Working mothers reach record number in 1984.
Labor force. Since 1970, the rise in mothers' labor force participation rates has been phenomenal--about 20 percentage points. The increase was about the same for mothers of preschoolers as it was for mothers of school age children. Most of the gain was among married mothers, whose participation rate rose from 40 percent in 1970 to 59 percent in 1984. The rates for other mothers also advanced, but at much slower pace. Among divorced women, for example, 79 percent of the mothers were working or looking for work in March 1984, compared with 76 percent in 1970.
One important aspect of this increase is the degree to which mothers today do not leave the job market after childbirth. This is clearly demonstrated in the following comparison of married mothers' labor force participation rates:
Nearly half of the mothers with a child age 1 or younger were in the labor force in 1984. By the time the youngest is 3 years old, married mothers' participation rates approach 60 percent, and nursery school attendance or day care in some form becomes increasingly necessary.
The relatively high current participation rates of married mothers, especially those with infants, attest, in part, to the turnaround in society's attitudes regarding the employment of such mothers. The rates also reflect the fact that married women often delay having children until they have established themselves in the labor market.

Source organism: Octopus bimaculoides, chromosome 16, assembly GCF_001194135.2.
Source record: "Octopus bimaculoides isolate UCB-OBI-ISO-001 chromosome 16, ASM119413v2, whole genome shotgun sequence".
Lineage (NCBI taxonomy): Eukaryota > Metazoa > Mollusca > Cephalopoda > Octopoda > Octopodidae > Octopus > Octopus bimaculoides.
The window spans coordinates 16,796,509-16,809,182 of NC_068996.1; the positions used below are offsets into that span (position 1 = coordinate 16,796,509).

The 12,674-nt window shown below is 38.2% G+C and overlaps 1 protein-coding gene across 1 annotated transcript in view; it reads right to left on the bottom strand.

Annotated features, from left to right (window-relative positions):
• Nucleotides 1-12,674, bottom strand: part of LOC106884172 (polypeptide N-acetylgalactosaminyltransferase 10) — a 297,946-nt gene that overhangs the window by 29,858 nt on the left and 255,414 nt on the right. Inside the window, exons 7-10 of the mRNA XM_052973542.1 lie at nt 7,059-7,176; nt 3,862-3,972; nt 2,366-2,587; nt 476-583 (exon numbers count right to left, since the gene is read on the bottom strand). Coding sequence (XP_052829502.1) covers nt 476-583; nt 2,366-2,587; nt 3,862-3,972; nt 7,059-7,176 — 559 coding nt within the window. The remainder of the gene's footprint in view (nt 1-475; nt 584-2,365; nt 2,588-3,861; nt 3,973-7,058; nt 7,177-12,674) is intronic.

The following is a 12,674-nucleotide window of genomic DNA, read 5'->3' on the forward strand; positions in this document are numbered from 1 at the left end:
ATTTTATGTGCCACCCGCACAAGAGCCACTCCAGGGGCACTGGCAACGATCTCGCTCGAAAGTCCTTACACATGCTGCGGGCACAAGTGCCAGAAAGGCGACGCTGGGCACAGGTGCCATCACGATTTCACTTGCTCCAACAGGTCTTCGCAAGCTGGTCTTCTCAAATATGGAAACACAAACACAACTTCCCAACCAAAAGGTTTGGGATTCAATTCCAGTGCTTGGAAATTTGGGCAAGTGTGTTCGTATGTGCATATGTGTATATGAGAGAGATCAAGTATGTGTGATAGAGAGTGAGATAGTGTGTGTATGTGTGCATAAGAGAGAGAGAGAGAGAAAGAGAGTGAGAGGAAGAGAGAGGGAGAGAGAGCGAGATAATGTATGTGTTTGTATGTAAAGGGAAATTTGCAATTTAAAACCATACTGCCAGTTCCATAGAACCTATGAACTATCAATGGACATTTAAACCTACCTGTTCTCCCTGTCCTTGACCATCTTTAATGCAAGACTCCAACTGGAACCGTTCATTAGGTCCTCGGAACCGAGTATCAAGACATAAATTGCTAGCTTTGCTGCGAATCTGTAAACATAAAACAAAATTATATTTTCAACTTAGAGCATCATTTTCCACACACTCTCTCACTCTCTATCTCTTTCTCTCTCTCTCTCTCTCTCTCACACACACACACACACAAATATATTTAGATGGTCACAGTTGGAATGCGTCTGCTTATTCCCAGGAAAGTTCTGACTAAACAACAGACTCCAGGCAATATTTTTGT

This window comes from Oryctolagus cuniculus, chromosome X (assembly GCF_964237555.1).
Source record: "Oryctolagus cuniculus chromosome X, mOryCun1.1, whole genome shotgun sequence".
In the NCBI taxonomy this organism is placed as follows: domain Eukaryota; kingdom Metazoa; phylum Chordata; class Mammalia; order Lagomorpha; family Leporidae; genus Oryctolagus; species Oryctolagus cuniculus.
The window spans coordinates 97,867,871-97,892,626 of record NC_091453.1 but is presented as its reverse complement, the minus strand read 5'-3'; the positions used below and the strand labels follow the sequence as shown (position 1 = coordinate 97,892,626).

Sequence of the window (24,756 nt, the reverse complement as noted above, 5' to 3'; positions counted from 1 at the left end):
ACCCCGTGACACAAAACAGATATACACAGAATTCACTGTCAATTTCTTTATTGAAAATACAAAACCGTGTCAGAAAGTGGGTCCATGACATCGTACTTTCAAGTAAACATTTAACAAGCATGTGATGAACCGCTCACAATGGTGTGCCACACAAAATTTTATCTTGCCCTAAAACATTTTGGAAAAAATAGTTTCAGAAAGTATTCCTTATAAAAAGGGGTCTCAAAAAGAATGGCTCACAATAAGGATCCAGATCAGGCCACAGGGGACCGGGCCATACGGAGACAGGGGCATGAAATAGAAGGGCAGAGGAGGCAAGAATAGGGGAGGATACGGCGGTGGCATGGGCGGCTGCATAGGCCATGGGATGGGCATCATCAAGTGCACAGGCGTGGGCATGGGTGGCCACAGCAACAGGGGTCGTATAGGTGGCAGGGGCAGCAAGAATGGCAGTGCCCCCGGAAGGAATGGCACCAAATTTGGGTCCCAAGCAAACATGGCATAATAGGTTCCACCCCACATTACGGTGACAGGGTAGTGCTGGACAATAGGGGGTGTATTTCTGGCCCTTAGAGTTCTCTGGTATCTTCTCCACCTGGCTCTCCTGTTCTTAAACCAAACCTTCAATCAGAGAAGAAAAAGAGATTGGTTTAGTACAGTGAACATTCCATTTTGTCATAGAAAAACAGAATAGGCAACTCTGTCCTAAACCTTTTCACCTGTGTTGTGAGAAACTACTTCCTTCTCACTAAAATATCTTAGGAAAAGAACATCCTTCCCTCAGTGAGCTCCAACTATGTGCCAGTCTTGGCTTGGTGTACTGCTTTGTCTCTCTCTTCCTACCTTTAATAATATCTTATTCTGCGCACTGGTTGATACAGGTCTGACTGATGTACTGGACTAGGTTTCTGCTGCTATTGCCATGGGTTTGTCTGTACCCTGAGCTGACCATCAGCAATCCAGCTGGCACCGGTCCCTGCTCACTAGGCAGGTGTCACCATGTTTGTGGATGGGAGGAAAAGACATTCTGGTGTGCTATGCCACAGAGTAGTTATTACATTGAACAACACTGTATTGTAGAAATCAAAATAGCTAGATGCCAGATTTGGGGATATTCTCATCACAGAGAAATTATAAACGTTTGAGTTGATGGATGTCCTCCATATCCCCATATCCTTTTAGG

Most employed mothers--71 percent in March 1984--work full time (35 hours a week or more). Even when the youngest child is under 3, about 65 percent of employed mothers are full-time workers. Divorced mothers are the most likely to work full time, partly because relatively few have preschoolers. Moreover, whether they work full or part time, the majority of working mothers have jobs throughout most of the year. For instance, 2 of 3 employed married mothers worked 40 weeks or more in 1983, mostly at year-round, full-time jobs.
Children. About 56 percent of the Nation's 58 million children under age 18 had mothers in the labor force in March 1984. In 1970, the proportion was 39 percent. The vast majority of these children were under 14 years--age groups for which all-day care, after-school care, or a combination of both is likely to be needed over the year. (See table 2 on page 31.)
Parents' employment status clearly has a major impact on children's welfare. In 1984, almost half the children in two-parent familes had both an employed father and mother, and nearly all of the remainder were in homes with an employed father. Only about 2.8 million, or 6 percent, were in families where neither parent was employed. As might be expected, children in single-parent families--especially those in families maintained by women--were much less likely to have a working parent in the home. About 2 of 10 children in families maintained by men and nearly 5 of 10 in families maintained by women did not have an employed prent. Overall, approximately 1 child in 7 lived in a home where there was no employed parent, and income was consequently low (a median of $6,782 in 1983).